Caption: The image features a man working at a laptop computer. His hands are placed on the computer. The image depicts the back of his head. To the left of the laptop are a black notebook and a black cell phone.
A number of news articles came across my laptop this week reporting on companies that are banking on neurodiversity–mainly by hiring autistic people to perform work as software testers and debuggers. On the surface, of course, this is good news. Unemployment among autistic people is high, and the many negative stereotypes surrounding autism mean that autistic people face discrimination in the job market. Companies that seek to hire autistic people are helping to change that.
However, the range of jobs for which autistic people are recruited seems rather narrow. A German firm, for instance, lists these skills: “analysis, checking and testing of highly complex systems specification, static code analysis of programs written in C, C++, C# and other languages, specification and modeling of complex work flows, migration of content-management systems, analysis and cleansing of large amounts of data by visual comparison, draft of technical manuals and documentation, and high-quality data -recording and indexing.” All of these tasks are characterized as ones that cash in on autistic people’s greater “attention to detail and … ability to concentrate on repetitive tasks for long periods of time.” Another company, Ultra Testing, touts its “competitive advantage” as stemming from “employing high functioning individuals on the Autism Spectrum, who can have the exact skill set required for software testing, e.g. pattern recognition, attention to detail, tolerance for repetition.”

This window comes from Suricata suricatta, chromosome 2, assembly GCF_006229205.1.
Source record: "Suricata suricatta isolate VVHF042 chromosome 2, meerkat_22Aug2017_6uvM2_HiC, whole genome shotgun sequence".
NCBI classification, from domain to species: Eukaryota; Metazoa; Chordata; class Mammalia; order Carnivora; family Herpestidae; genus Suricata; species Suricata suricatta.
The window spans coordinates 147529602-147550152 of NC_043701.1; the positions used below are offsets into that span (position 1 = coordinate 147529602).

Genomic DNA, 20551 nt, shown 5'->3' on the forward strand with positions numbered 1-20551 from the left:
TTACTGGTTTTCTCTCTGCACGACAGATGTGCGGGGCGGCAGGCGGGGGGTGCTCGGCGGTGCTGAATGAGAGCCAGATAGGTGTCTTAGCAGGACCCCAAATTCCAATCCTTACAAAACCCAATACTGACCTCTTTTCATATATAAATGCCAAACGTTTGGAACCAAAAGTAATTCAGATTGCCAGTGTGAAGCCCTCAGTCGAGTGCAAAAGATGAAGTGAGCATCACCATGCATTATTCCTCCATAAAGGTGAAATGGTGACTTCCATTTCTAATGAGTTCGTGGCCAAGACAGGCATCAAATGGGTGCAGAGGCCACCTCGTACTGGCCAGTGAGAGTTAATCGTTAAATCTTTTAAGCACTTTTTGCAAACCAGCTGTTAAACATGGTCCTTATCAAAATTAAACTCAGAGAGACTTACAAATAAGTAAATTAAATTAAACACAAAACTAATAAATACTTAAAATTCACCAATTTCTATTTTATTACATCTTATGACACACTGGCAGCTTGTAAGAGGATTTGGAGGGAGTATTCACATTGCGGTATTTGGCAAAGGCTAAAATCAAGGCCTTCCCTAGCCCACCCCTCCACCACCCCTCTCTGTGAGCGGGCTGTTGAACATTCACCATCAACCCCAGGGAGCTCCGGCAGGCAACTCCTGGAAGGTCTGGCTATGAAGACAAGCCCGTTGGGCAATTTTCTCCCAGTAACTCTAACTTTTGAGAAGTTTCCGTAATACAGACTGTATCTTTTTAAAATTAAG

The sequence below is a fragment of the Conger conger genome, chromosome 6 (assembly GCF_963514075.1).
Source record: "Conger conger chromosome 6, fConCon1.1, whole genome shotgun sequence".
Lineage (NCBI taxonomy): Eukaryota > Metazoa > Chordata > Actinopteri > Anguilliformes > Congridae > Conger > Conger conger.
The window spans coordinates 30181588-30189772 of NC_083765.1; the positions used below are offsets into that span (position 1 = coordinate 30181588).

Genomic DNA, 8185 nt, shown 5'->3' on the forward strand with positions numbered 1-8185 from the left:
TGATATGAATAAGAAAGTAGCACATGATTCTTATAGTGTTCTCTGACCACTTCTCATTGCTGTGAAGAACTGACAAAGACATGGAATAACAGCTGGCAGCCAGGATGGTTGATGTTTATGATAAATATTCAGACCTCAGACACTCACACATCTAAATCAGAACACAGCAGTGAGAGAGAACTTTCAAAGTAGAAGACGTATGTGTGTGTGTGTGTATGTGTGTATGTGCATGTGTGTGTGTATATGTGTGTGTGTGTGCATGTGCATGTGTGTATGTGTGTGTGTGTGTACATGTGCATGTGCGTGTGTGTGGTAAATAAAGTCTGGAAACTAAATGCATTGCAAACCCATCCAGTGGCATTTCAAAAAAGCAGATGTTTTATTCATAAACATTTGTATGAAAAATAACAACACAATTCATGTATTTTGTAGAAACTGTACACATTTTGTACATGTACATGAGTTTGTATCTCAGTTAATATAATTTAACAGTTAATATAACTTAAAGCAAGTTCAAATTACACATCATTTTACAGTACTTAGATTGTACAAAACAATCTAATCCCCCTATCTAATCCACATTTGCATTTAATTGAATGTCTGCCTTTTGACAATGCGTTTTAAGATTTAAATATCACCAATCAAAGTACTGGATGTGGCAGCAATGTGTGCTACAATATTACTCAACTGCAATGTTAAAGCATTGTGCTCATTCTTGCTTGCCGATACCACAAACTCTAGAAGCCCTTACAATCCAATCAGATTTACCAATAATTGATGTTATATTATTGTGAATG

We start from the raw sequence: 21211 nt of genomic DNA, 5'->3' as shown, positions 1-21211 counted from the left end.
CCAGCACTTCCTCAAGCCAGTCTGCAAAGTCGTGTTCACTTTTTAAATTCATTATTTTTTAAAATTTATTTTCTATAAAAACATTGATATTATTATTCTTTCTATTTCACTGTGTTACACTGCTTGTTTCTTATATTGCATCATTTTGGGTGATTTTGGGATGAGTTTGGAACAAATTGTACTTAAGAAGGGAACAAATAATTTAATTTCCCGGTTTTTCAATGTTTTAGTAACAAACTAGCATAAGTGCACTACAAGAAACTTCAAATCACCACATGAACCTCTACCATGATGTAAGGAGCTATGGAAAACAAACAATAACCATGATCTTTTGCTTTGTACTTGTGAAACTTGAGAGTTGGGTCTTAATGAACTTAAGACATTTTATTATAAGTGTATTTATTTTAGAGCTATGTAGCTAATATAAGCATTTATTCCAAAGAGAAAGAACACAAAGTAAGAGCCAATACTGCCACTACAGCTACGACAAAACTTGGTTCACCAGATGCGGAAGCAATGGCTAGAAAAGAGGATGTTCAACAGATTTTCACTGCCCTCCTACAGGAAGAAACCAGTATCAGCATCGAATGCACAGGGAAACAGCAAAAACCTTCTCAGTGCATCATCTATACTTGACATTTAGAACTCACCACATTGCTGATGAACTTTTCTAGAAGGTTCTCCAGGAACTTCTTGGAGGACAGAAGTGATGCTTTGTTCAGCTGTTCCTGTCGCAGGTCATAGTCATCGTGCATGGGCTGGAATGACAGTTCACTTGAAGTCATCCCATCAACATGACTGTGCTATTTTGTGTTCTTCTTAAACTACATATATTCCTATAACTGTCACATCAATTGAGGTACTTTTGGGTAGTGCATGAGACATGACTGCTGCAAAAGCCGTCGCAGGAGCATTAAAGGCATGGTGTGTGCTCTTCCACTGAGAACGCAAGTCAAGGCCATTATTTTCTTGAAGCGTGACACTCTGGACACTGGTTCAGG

Aside from the problematic language of high- versus- low functioning (which has been critiqued by individuals within the autism community), these employers also reinforce stereotypes about autistic people and their skills. Namely, their workers are cast in the role of what those in the computer science industry might call “code monkeys“–those who can perform the trivial work of programming but not the more highly valued skills of creative problem solving required for software development.
While these companies are doing some laudable in trying to expand assumptions about autistic people and their capabilities, they may not be going far enough. For one, the skills they cast as repetitive–in other words, as boring work “normal” people don’t want to do–actually do involve creativity and problem solving abilities. Writing technical manuals, at least, is a highly rhetorical enterprise, as anyone trained in technical communication can attest.
Moreover, as I argue in Autism and Gender, the type of work advertised by these companies perpetuates the image of the male autistic computer geek, one that limits our understanding of who autistic people are and what they can do. Autistic people possess a wide range of skills and interests, and might excel at any number of careers. Autistic people work as university humanities professors, as motivational speakers, as directors of non-profit and advocacy groups, as small business owners, writers, and more. I’m not saying these companies need to expand the range of their offerings. However, describing these skills as repetitive and mind-numbing does not help to dislodge negative stereotypes about autistic people or the dominant image of the male autistic computer geek.